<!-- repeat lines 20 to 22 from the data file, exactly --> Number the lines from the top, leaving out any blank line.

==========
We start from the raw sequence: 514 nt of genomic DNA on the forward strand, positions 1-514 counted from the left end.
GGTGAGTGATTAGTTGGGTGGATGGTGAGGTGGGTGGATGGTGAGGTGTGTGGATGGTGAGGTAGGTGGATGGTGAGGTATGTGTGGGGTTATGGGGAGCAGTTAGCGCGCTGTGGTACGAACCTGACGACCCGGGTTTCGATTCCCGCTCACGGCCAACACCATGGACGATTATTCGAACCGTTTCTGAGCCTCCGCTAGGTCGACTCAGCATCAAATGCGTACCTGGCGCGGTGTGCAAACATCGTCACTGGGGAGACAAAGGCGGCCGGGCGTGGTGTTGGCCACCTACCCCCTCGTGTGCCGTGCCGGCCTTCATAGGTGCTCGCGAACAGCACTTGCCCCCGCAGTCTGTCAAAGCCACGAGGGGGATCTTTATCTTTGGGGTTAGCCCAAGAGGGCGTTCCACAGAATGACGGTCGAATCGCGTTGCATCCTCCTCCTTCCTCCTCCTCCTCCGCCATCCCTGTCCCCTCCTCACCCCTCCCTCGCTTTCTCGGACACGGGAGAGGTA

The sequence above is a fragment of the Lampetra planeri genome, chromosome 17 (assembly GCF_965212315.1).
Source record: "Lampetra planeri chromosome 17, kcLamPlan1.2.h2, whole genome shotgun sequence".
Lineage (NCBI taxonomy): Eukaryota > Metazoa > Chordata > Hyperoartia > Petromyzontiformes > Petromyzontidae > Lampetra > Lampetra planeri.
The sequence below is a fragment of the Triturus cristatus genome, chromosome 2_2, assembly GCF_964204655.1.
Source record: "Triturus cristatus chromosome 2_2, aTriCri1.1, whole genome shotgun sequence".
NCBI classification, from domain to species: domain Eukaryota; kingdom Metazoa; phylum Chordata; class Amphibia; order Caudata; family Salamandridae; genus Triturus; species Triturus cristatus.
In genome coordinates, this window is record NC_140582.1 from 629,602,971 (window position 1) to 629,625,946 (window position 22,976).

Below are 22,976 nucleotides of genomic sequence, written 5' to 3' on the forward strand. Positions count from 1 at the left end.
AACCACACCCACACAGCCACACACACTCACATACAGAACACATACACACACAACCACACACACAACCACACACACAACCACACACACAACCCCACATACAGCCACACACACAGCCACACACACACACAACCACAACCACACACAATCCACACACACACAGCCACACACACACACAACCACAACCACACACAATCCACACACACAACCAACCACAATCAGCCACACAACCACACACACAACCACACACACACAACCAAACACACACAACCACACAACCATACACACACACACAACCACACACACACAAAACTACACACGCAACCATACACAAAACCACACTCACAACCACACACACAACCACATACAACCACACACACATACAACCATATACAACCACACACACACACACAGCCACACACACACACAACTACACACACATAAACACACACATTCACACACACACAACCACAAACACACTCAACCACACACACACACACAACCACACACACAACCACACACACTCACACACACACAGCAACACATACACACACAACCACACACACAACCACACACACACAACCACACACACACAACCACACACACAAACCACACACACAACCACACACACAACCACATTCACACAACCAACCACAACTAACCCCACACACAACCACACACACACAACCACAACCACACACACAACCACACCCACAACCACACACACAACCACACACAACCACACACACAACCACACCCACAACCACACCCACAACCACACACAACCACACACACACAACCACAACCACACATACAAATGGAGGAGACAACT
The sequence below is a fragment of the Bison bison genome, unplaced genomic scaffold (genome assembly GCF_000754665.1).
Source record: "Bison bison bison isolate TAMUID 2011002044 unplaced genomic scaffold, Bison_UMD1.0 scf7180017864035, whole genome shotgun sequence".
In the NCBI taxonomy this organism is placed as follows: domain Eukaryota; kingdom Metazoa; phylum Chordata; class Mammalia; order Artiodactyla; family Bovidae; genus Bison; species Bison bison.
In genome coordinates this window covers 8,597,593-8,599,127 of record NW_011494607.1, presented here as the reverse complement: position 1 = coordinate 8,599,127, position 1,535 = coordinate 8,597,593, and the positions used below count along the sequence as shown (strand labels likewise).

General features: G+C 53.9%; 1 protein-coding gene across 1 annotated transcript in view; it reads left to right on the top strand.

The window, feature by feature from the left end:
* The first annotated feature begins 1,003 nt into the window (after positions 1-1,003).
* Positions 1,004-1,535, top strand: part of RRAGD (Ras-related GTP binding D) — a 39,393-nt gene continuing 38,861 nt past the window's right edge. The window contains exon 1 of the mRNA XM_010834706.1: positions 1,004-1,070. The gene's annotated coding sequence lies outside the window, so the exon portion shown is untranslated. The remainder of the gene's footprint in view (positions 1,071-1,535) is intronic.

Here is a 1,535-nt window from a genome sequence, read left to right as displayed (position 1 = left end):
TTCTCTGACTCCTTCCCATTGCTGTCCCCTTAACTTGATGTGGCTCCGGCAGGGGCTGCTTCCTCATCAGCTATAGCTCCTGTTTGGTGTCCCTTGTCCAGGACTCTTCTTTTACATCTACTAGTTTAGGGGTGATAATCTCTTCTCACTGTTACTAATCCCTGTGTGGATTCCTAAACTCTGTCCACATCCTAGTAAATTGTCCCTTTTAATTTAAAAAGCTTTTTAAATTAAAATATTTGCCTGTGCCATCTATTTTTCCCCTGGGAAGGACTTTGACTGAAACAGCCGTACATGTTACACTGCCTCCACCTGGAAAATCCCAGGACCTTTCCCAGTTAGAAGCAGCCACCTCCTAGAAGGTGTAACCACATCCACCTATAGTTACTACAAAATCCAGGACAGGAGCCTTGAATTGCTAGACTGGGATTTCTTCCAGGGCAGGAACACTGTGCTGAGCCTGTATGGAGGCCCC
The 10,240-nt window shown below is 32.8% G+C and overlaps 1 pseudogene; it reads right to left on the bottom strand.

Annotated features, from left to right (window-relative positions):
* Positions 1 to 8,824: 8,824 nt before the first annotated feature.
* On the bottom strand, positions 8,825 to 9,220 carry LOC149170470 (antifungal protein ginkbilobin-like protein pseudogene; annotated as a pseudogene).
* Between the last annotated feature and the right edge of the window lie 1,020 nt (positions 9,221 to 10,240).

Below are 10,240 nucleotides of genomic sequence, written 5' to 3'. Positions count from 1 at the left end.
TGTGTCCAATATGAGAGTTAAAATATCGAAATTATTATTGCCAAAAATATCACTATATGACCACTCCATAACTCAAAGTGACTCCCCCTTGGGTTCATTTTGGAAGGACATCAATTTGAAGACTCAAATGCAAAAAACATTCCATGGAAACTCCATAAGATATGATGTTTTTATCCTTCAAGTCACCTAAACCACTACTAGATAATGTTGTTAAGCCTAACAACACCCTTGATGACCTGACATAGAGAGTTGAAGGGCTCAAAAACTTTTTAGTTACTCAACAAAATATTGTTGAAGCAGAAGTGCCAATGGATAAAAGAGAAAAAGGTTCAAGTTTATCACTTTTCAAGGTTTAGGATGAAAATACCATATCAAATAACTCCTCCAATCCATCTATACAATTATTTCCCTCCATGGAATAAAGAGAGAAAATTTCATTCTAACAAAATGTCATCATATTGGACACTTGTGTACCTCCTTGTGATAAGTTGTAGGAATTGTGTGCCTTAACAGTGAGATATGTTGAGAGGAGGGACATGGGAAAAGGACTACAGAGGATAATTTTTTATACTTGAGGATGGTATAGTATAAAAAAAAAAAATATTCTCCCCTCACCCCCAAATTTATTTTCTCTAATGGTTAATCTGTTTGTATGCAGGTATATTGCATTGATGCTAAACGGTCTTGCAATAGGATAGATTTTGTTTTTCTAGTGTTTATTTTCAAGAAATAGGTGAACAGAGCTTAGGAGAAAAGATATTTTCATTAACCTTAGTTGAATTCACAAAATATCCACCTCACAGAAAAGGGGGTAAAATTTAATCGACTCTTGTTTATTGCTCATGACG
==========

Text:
Here is a 1,535-nt window from a genome sequence, read left to right as displayed (position 1 = left end):
TTCTCTGACTCCTTCCCATTGCTGTCCCCTTAACTTGATGTGGCTCCGGCAGGGGCTGCTTCCTCATCAGCTATAGCTCCTGTTTGGTGTCCCTTGTCCAGGACTCTTCTTTTACATCTACTAGTTTAGGGGTGATAATCTCTTCTCACTGTTACTAATCCCTGTGTGGATTCCTAAACTCTGTCCACATCCTAGTAAATTGTCCCTTTTAATTTAAAAAGCTTTTTAAATTAAAATATTTGCCTGTGCCATCTATTTTTCCCCTGGGAAGGACTTTGACTGAAACAGCCGTACATGTTACACTGCCTCCACCTGGAAAATCCCAGGACCTTTCCCAGTTAGAAGCAGCCACCTCCTAGAAGGTGTAACCACATCCACCTATAGTTACTACAAAATCCAGGACAGGAGCCTTGAATTGCTAGACTGGGATTTCTTCCAGGGCAGGAACACTGTGCTGAGCCTGTATGGAGGCCCC
The 10,240-nt window shown below is 32.8% G+C and overlaps 1 pseudogene; it reads right to left on the bottom strand.